Once, I’ve sketched every page out, I know what I need for my project. I can see that I will need some pagination due to the left and right arrows at the bottom of my home page.
I could code the pagination myself but pagination is a fairly common thing on web sites. There may be another Rails developer in the world who has written some pagination code that’s better than I could write.
In Rails, you can download little snippets of code that you can use in your project — these are called gems. There are large and small gems for lots of different purposes. From making forms easier to whole CMS platforms.
I’ve previously written a Medium article on the best gems covers a lot of the common functionality that you get on websites. We’re going to use two gems in our project. Kaminari (a pagination gem) and Simple Form (a gem to make coding our new job form easier).
To add the gems to our project, we need to go to our code editor and edit the file called Gemfile.
Open the file, go right to the bottom and add in the following:
Remember to save your changes!
Your gems are ready to be installed. To download them to your project, go back to your command line and type in:
If we want to add any other gems to our project later, just edit your Gemfile again and run the bundle install command.
Models, views and controllers
Okay, we’re now going to stop for a minute to talk about Rails terminology. We’re going to separate our site into three different parts; models, views and controllers.
The first is called the views. For our project, this means the HTML for the site. For instance, we know that we’ll have some paragraphs so we code them in <p> tags. We might want to link somewhere, so we have <a> tags. If you don’t know much about HTML, Jon Duckett’s HTML and CSS Book is truly amazing. Buy it.
The second is called the models. Think of models as if they were sheets in an Excel (or Numbers) spreadsheet.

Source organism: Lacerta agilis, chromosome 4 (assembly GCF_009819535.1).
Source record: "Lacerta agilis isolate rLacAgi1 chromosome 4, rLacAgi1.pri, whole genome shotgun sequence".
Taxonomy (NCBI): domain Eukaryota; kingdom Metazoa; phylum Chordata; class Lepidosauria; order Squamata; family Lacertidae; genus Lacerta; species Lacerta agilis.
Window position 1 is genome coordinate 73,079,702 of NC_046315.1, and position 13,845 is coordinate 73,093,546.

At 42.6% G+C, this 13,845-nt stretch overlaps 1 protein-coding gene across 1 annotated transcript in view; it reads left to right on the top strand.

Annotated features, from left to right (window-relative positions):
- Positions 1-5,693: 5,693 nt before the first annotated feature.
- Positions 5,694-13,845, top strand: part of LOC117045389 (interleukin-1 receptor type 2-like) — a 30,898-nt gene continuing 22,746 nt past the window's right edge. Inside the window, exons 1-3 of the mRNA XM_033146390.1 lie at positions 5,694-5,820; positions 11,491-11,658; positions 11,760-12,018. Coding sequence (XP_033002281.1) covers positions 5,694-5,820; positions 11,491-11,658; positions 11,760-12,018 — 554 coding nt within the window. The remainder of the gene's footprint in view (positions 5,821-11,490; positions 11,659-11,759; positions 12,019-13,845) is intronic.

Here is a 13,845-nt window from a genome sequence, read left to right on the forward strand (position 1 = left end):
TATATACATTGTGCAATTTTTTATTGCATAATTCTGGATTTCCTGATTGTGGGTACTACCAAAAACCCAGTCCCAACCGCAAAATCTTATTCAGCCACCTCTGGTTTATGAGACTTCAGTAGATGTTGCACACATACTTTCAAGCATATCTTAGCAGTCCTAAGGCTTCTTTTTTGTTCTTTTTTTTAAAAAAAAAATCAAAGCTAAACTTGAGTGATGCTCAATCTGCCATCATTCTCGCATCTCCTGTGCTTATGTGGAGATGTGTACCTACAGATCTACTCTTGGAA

In my spreadsheet, I have a jobs sheet, a users sheet and a bookmarks sheet — I have three different types of data modelled in my spreadsheet.
In my jobs model, I have four columns; a job number, a title, a company and a URL, and there’s three job entries in my sheet.
The third part is called the controllers. This is Rails’s way for everything to talk together. For example, when we’re on the homepage, we want to get all the jobs from our spreadsheet and put into our index.html file in a particular way. When we’re on our add-a-job page, we want to make a new row in our spreadsheet and we want to show the user a form to complete.
What counts as a feature? On our site, it would be the ability to add and show jobs to the site. Another later feature could be the ability to submit your CV to a particular job. Another could be register as a user, or bookmarking jobs.
There’s a process I use whenever I add a new feature:
- Generate any models needed for the feature
- Update the database
- Generate any controllers needed
- Add in your URLs
- Fill in your models
- Fill in your controllers and views
- Finish feature, think of new feature and start from step 1 again
First thing in my feature process list is generate any models needed. Earlier we saw that in our spreadsheet for jobs we had four columns in there; job number, title, company and URL. We can ignore the job number as Rails handles this for us.
Rails has a few conventions — one of them is that the models are always title case and singular. For us, we’re going to call our model “Job”. Other models we could have include “User”, “Bookmark”, “Comment” or “Company”, but not “jobs”, “users”, etc.
Our first model is a Job model and it has three columns (ignoring the job number column) which are title, company and URL. We’re going to store them all as phrases or as we call them in computing, strings.
We can store data in lots of different formats such as numbers, true or false (called “booleans”), and dates. For what we need, we’re keeping with strings.
In our command line, lets type in:
rails generate model Job title:string company:string url:string
Lets break this down. We are generating a Rails model called Job with three columns which are strings. Make sure you get all the spaces correct.
This will create a few files that we need for our site which we’ll cover in the next step and in step 5.
Step 2 — your database is not your site
Unfortunately, when you make a model, it doesn’t automatically go into your database.
The database is the place you store data. This doesn’t live within Ruby or Rails but in a storage unit. We’ll use the default storage which is called SQLite3 and part of Rails by default, but we could use other ones such as MySQL or PostgreSQL. Don’t worry about this too much as Rails handles 95% of data handling for you. The only bit is doesn’t handle is updates to our database such as adding a new model or updating a model.